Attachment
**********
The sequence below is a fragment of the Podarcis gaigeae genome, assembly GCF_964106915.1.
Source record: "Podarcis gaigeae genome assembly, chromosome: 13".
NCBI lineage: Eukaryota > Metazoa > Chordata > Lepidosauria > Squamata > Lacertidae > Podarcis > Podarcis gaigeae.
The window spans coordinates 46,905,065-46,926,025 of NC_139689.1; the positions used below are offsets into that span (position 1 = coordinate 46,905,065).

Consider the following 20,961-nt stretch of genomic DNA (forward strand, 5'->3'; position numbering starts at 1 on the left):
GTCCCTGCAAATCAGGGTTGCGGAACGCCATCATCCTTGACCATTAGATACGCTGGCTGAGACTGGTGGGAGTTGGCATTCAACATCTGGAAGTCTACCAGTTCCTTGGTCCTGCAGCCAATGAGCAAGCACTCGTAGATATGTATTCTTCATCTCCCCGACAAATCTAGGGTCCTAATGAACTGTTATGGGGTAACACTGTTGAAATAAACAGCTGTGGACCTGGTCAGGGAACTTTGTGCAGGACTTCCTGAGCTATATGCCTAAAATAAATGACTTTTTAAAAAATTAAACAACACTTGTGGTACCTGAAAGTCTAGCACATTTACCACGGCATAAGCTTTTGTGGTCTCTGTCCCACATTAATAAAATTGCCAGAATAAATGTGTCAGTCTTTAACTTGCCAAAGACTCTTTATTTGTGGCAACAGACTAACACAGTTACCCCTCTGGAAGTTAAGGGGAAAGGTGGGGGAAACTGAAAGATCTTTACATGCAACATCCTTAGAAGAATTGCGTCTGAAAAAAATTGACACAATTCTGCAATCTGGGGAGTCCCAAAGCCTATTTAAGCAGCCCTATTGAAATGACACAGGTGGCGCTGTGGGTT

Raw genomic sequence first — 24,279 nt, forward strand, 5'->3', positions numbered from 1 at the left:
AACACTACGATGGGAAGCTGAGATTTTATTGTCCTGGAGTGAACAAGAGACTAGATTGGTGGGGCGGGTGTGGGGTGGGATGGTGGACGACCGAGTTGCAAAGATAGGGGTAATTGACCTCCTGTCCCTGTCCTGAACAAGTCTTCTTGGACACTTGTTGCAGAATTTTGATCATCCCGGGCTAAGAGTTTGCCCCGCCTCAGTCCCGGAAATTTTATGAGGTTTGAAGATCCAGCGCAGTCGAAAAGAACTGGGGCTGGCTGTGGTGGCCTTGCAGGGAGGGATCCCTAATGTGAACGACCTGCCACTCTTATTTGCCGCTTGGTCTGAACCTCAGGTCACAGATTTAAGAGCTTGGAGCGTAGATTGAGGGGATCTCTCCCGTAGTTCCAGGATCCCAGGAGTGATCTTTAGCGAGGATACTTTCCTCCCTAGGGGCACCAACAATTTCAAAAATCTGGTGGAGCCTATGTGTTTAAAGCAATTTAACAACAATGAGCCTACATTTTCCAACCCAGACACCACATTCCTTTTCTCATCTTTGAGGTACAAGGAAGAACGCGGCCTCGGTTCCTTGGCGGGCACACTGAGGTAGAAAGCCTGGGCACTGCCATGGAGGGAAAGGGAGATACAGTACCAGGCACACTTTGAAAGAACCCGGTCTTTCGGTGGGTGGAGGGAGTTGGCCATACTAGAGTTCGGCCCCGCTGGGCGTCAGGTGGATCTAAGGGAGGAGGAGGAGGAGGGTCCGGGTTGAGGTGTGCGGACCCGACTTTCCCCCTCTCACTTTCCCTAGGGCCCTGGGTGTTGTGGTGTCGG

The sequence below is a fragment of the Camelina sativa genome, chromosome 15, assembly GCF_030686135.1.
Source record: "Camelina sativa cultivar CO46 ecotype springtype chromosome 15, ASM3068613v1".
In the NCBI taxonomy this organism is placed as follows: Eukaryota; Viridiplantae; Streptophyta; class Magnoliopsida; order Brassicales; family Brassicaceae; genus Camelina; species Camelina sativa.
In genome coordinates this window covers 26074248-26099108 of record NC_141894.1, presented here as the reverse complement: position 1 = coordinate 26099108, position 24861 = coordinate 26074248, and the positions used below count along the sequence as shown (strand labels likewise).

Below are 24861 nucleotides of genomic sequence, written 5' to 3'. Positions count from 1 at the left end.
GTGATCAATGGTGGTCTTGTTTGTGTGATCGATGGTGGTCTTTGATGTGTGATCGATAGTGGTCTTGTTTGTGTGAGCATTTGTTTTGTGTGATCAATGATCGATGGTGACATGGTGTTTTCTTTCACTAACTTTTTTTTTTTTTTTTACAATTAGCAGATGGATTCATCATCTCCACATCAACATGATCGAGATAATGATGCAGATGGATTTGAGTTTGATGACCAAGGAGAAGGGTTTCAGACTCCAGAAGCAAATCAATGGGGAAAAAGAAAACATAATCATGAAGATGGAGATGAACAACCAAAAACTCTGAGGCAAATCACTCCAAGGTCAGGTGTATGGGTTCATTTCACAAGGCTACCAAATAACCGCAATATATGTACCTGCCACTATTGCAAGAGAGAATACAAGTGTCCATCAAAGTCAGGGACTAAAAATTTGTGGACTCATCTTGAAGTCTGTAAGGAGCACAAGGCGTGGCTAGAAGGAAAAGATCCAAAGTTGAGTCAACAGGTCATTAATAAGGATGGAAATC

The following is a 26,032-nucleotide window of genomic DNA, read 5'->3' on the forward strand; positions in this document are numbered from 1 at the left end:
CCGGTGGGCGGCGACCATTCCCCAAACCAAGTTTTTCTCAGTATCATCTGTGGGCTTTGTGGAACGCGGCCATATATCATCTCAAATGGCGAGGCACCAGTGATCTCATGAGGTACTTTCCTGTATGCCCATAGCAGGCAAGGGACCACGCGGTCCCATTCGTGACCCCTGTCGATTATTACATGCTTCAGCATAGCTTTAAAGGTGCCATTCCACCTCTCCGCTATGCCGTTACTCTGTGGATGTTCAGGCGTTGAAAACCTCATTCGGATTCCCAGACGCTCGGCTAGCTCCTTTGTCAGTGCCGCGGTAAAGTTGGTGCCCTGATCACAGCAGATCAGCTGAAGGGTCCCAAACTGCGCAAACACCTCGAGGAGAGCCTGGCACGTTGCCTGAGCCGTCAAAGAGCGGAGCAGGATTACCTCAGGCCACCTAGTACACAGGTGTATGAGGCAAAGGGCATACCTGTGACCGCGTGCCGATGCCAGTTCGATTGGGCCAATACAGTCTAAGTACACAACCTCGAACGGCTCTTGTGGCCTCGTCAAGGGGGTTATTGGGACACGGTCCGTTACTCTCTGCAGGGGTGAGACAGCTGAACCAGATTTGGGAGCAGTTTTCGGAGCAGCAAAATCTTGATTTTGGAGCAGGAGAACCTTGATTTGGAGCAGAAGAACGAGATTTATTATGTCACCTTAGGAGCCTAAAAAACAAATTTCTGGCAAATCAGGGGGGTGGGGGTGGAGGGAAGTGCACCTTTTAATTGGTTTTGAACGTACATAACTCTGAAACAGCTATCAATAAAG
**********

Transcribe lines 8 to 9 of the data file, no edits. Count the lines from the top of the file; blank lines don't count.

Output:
AACACTACGATGGGAAGCTGAGATTTTATTGTCCTGGAGTGAACAAGAGACTAGATTGGTGGGGCGGGTGTGGGGTGGGATGGTGGACGACCGAGTTGCAAAGATAGGGGTAATTGACCTCCTGTCCCTGTCCTGAACAAGTCTTCTTGGACACTTGTTGCAGAATTTTGATCATCCCGGGCTAAGAGTTTGCCCCGCCTCAGTCCCGGAAATTTTATGAGGTTTGAAGATCCAGCGCAGTCGAAAAGAACTGGGGCTGGCTGTGGTGGCCTTGCAGGGAGGGATCCCTAATGTGAACGACCTGCCACTCTTATTTGCCGCTTGGTCTGAACCTCAGGTCACAGATTTAAGAGCTTGGAGCGTAGATTGAGGGGATCTCTCCCGTAGTTCCAGGATCCCAGGAGTGATCTTTAGCGAGGATACTTTCCTCCCTAGGGGCACCAACAATTTCAAAAATCTGGTGGAGCCTATGTGTTTAAAGCAATTTAACAACAATGAGCCTACATTTTCCAACCCAGACACCACATTCCTTTTCTCATCTTTGAGGTACAAGGAAGAACGCGGCCTCGGTTCCTTGGCGGGCACACTGAGGTAGAAAGCCTGGGCACTGCCATGGAGGGAAAGGGAGATACAGTACCAGGCACACTTTGAAAGAACCCGGTCTTTCGGTGGGTGGAGGGAGTTGGCCATACTAGAGTTCGGCCCCGCTGGGCGTCAGGTGGATCTAAGGGAGGAGGAGGAGGAGGGTCCGGGTTGAGGTGTGCGGACCCGACTTTCCCCCTCTCACTTTCCCTAGGGCCCTGGGTGTTGTGGTGTCGG

The sequence below is a fragment of the Camelina sativa genome, chromosome 15, assembly GCF_030686135.1.